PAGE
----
Budgeted at $598 million in 1998, construction began in 1999 and was completed in 2004. Cost overruns and construction delays attributed to rising construction costs and design changes due to medical advances resulted in the price of the building increasing to $829 million. Equipment purchased for the new building increased the total cost to over $1 billion; the Federal Emergency Management Agency contributed $432 million in earthquake relief funds to the project, the state of California contributed $44 million. Private donations raised over $300 million for the project, including $150 million in President Reagan's name; the new building was constructed to withstand an 8.0 magnitude earthquake, one of the first buildings in California built to the most recent seismic standards. The new 1,050,000-square-foot hospital is named after the late President of the United States and Governor of California Ronald Reagan, it was designed by C. C. "Didi" Pei of Pei Partnership Architects in collaboration with his father, renowned Pritzker Prize-winning architect I.
M. Pei, has been claimed to be the most technologically advanced hospital in the US; the hospital will contain fewer patient beds than the one. Patient beds in the intensive-care units will be accessible to nurses and physicians from 360 degrees, surgical floor plans will be modular, allowing them to be expanded and reconfigured as medical technology evolves; the hospital is sheathed with mechanically honed, cream colored, horizontally grained travertine marble panels sold at below-market-rate cost by Primo Marrioti, the owner of an Italian quarry whose cancer was cured at UCLA. The travertine elements were fastened to a sophisticated interlocking panelized aluminum cladding system developed by Benson Industries of Portland, Oregon; the building envelope is designed to resist and survive severe seismic events and maintain excellent resistance to air and water infiltration. The older center itself is a sprawling 11-story brick building designed by Welton Becket, it is considered a landmark of early modern architecture.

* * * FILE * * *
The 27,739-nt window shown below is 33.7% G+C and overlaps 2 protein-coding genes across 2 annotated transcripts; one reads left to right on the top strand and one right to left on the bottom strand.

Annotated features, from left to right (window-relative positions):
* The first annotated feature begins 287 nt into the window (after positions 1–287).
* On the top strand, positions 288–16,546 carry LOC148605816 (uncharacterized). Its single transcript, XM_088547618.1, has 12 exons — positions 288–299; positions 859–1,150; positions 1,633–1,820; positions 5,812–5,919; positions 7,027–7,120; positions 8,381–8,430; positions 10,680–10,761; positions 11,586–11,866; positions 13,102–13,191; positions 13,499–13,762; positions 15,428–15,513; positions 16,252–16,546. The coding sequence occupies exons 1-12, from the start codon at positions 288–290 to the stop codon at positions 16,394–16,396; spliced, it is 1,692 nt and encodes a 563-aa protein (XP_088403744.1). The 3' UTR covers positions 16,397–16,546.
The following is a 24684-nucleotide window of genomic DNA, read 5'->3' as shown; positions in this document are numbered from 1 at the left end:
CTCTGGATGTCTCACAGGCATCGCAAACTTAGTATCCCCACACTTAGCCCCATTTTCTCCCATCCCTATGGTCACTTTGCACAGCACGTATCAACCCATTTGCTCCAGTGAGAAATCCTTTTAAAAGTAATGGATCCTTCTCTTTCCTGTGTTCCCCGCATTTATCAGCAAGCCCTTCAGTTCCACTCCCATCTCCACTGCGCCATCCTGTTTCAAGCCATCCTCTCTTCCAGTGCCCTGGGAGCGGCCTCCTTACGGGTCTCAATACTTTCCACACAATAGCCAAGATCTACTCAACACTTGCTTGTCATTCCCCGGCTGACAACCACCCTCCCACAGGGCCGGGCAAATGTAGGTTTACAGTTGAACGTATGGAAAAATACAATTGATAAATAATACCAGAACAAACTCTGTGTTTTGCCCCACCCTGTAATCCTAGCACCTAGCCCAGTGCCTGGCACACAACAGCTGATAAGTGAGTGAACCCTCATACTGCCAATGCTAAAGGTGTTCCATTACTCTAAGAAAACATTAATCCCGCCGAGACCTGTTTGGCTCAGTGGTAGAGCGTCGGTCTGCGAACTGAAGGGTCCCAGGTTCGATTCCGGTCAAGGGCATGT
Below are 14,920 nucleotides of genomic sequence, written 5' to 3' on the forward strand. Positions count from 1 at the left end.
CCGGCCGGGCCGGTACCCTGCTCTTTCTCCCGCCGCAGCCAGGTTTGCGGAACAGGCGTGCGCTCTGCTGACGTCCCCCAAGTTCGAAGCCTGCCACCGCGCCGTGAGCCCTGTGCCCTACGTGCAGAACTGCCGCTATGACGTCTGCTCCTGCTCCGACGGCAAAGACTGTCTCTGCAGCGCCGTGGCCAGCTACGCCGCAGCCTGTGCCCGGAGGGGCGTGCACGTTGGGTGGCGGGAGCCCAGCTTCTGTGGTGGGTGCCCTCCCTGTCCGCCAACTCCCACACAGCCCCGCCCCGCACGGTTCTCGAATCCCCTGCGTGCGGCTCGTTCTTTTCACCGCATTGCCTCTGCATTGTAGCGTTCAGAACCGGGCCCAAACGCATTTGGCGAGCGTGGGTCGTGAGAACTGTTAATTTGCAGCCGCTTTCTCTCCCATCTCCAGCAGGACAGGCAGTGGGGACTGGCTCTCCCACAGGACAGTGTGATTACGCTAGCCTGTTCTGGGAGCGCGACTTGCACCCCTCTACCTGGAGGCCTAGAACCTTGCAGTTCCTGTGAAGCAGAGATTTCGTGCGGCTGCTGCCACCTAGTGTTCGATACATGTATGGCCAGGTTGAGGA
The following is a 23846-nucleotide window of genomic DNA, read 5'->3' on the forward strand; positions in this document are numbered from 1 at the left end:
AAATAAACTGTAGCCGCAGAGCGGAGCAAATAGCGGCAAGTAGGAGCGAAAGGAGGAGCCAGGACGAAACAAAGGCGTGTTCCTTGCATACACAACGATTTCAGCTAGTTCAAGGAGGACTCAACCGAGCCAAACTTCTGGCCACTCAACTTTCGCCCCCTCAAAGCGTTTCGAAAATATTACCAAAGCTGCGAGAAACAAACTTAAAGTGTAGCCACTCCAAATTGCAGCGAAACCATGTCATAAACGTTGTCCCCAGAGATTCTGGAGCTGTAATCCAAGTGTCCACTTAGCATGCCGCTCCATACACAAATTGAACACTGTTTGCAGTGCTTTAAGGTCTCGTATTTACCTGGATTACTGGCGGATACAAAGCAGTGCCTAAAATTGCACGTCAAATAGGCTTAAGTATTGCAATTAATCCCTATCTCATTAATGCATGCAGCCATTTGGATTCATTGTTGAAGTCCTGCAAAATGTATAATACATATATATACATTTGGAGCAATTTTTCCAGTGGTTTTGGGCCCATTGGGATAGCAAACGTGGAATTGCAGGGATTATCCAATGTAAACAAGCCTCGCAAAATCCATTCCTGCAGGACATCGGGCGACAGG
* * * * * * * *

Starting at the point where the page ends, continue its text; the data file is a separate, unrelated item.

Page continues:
The center was built in several phases, the first of, completed in 1953. The hospital has a "tic-tac-toe" layout of intersecting wings, creating a series of courtyards throughout the complex; the first floor is unusual in that most of its walls are clad in a thick layer of naturally-weathered, travertine, creating an unusual "organic" appearance. The exterior architecture is simple, consisting of a red brick wall with horizontal bands of stainless-steel louvers over the windows to keep direct sunlight from heating the building; some of the old complex will be torn down, some of it will be renovated and turned into office space when it is no longer an operational hospital. The law does not require that all parts of a hospital be made earthquake-safe, only the most important parts. Much of the extensive travertine wall cladding from the building's interior will most be salvaged and re-used. Ronald Reagan UCLA Medical Center has covered paramedic areas for the Fire Department. Beverly Hills F. D. - RA 1, 2 and 3 Los Angeles Fire Department - RA 5, 19, 34, 37, 43, 58, 59, 63, 92, 94 and 95.